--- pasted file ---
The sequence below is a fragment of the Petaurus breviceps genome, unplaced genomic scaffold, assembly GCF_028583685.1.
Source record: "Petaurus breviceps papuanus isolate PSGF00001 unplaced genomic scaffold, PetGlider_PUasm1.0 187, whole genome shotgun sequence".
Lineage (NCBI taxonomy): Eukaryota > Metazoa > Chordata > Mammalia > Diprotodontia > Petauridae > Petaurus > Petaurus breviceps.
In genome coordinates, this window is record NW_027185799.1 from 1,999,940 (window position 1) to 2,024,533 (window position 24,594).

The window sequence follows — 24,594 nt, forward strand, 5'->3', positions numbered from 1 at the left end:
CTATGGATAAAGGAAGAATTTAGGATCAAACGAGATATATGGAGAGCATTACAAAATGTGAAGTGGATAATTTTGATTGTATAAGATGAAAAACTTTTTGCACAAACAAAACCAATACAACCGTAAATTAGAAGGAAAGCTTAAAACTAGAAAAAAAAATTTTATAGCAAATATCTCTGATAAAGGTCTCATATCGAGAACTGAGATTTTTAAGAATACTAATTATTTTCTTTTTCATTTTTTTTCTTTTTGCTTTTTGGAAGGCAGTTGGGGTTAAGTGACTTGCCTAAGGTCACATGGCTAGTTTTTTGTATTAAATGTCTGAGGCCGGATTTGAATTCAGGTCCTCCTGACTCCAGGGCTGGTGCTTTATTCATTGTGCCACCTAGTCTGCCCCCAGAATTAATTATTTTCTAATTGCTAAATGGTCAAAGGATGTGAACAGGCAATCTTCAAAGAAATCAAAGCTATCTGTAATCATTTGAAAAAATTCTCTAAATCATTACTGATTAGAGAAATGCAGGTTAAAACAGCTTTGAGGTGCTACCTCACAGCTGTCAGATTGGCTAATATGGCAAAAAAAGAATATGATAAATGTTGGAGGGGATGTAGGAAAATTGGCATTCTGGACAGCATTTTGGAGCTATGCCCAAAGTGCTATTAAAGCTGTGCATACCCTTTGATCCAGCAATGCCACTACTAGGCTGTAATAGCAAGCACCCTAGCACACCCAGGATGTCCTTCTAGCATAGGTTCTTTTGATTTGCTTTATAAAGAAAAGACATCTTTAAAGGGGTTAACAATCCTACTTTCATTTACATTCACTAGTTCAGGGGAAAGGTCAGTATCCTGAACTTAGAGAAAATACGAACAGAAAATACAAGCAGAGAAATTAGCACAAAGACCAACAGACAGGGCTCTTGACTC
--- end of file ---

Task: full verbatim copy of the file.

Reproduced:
The sequence below is a fragment of the Petaurus breviceps genome, unplaced genomic scaffold, assembly GCF_028583685.1.
Source record: "Petaurus breviceps papuanus isolate PSGF00001 unplaced genomic scaffold, PetGlider_PUasm1.0 187, whole genome shotgun sequence".
Lineage (NCBI taxonomy): Eukaryota > Metazoa > Chordata > Mammalia > Diprotodontia > Petauridae > Petaurus > Petaurus breviceps.
In genome coordinates, this window is record NW_027185799.1 from 1,999,940 (window position 1) to 2,024,533 (window position 24,594).

The window sequence follows — 24,594 nt, forward strand, 5'->3', positions numbered from 1 at the left end:
CTATGGATAAAGGAAGAATTTAGGATCAAACGAGATATATGGAGAGCATTACAAAATGTGAAGTGGATAATTTTGATTGTATAAGATGAAAAACTTTTTGCACAAACAAAACCAATACAACCGTAAATTAGAAGGAAAGCTTAAAACTAGAAAAAAAAATTTTATAGCAAATATCTCTGATAAAGGTCTCATATCGAGAACTGAGATTTTTAAGAATACTAATTATTTTCTTTTTCATTTTTTTTCTTTTTGCTTTTTGGAAGGCAGTTGGGGTTAAGTGACTTGCCTAAGGTCACATGGCTAGTTTTTTGTATTAAATGTCTGAGGCCGGATTTGAATTCAGGTCCTCCTGACTCCAGGGCTGGTGCTTTATTCATTGTGCCACCTAGTCTGCCCCCAGAATTAATTATTTTCTAATTGCTAAATGGTCAAAGGATGTGAACAGGCAATCTTCAAAGAAATCAAAGCTATCTGTAATCATTTGAAAAAATTCTCTAAATCATTACTGATTAGAGAAATGCAGGTTAAAACAGCTTTGAGGTGCTACCTCACAGCTGTCAGATTGGCTAATATGGCAAAAAAAGAATATGATAAATGTTGGAGGGGATGTAGGAAAATTGGCATTCTGGACAGCATTTTGGAGCTATGCCCAAAGTGCTATTAAAGCTGTGCATACCCTTTGATCCAGCAATGCCACTACTAGGCTGTAATAGCAAGCACCCTAGCACACCCAGGATGTCCTTCTAGCATAGGTTCTTTTGATTTGCTTTATAAAGAAAAGACATCTTTAAAGGGGTTAACAATCCTACTTTCATTTACATTCACTAGTTCAGGGGAAAGGTCAGTATCCTGAACTTAGAGAAAATACGAACAGAAAATACAAGCAGAGAAATTAGCACAAAGACCAACAGACAGGGCTCTTGACTC